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Brain. 2005 Dec;128(Pt 12):2763-76. Epub 2005 Oct 17.

Kleine-Levin syndrome: a systematic review of 186 cases in the literature.

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  • 1Stanford University Center for Narcolepsy, Palo Alto, CA, USA. isabelle.arnulf@psl.ap-hop-paris.fr

Abstract

Kleine-Levin syndrome (KLS) is a rare disorder with symptoms that include periodic hypersomnia, cognitive and behavioural disturbances. Large series of patients are lacking. In order to report on various KLS symptoms, identify risk factors and analyse treatment response, we performed a systematic review of 195 articles, written in English and non-English languages, which are available on Medline dating from 1962 to 2004. Doubtful or duplicate cases, case series without individual details and reviews (n = 56 articles) were excluded. In addition, the details of 186 patients from 139 articles were compiled. Primary KLS cases (n = 168) were found mostly in men (68%) and occurred sporadically worldwide. The median age of onset was 15 years (range 4-82 years, 81% during the second decade) and the syndrome lasted 8 years, with seven episodes of 10 days, recurring every 3.5 months (median values) with the disease lasting longer in women and in patients with less frequent episodes during the first year. It was precipitated most frequently by infections (38.2%), head trauma (9%), or alcohol consumption (5.4%). Common symptoms were hypersomnia (100%), cognitive changes (96%, including a specific feeling of derealization), eating disturbances (80%), hypersexuality (43%), compulsions (29%), and depressed mood (48%). In 75 treated patients (213 trials), somnolence decreased using stimulants (mainly amphetamines) in 40% of cases, while neuroleptics and antidepressants were of poor benefit. Only lithium (but not carbamazepine or other antiepileptics) had a higher reported response rate (41%) for stopping relapses when compared to medical abstention (19%). Secondary KLS (n = 18) patients were older and had more frequent and longer episodes, but had clinical symptoms and treatment responses similar to primary cases. In conclusion, KLS is a unique disease which may be more severe in female and secondary cases.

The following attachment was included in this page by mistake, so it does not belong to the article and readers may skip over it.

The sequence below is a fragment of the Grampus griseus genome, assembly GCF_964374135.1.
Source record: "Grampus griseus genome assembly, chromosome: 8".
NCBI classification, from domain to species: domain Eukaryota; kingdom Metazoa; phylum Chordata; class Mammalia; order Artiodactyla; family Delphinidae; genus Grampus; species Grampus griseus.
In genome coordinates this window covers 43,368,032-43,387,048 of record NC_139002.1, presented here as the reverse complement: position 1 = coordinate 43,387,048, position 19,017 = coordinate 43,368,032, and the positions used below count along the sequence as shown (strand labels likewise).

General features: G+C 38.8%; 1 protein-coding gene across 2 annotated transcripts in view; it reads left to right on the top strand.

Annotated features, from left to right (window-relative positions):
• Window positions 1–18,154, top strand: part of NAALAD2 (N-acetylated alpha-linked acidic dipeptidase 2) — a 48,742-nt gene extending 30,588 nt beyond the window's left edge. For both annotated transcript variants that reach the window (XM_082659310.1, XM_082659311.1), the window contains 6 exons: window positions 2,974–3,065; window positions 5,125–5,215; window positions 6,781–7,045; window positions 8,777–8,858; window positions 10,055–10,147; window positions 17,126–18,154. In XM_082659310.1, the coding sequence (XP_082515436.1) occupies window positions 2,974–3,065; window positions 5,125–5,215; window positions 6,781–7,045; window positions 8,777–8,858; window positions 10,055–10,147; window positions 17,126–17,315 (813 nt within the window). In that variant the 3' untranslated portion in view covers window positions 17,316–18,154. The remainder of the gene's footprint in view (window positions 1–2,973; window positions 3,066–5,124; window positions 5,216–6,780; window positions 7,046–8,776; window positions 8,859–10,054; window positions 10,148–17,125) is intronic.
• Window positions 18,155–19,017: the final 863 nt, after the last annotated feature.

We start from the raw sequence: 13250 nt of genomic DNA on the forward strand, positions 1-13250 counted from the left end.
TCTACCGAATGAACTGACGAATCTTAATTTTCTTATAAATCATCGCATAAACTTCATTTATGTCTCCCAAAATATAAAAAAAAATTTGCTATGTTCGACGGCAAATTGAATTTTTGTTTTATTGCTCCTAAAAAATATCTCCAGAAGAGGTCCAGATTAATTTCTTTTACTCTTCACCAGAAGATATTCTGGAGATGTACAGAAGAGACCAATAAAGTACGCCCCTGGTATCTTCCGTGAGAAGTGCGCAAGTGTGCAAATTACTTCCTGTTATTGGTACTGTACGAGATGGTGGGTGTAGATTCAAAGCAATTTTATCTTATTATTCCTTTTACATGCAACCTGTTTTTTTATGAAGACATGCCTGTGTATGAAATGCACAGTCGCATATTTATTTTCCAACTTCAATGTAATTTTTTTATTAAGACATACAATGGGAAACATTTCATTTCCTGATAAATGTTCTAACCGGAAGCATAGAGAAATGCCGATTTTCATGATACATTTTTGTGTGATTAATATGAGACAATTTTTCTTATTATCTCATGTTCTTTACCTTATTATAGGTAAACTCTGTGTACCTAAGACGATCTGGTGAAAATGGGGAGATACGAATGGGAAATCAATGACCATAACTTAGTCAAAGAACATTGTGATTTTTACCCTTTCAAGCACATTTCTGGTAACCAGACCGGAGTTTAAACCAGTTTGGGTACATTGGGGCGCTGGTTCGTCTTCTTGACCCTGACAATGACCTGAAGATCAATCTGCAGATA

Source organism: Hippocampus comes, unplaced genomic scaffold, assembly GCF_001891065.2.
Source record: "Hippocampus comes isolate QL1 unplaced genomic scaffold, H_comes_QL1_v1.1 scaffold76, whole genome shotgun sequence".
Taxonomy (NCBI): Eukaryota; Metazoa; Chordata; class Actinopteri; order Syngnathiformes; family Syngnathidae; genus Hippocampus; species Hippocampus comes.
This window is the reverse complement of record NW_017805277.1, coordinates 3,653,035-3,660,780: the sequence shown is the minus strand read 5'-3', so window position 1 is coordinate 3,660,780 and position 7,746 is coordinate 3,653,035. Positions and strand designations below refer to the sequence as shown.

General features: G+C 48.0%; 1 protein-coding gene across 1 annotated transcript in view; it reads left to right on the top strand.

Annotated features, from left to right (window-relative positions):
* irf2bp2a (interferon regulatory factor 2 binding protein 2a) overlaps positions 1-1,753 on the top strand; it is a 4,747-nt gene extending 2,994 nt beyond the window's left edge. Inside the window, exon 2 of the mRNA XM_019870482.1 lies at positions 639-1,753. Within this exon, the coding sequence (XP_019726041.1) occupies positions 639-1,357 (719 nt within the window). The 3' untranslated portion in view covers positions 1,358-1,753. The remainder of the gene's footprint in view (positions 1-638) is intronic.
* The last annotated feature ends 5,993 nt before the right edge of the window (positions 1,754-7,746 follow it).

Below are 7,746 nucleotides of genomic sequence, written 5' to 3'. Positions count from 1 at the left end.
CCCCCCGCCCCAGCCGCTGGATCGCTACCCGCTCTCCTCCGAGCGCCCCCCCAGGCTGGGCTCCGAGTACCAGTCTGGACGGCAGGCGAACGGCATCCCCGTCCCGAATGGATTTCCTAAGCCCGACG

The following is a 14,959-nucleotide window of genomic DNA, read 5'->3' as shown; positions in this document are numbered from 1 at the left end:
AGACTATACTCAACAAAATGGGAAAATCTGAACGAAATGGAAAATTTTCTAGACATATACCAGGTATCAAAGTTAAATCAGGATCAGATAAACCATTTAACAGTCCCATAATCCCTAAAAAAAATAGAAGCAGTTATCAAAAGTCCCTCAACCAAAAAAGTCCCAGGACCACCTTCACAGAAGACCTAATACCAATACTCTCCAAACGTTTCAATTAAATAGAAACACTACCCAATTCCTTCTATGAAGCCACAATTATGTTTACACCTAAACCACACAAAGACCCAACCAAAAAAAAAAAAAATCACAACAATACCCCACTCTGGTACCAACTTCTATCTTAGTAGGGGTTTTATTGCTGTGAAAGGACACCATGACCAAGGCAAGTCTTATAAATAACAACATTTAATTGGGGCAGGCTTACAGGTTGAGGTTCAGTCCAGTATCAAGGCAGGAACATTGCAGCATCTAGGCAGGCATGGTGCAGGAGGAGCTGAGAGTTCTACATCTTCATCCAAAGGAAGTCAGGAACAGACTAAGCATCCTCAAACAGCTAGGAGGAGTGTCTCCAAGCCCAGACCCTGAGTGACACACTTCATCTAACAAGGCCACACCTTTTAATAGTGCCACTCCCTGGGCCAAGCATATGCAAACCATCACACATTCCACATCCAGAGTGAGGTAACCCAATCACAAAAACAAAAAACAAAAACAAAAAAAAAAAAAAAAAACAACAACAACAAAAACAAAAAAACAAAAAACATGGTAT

PMID:
16230322
[PubMed - indexed for MEDLINE]
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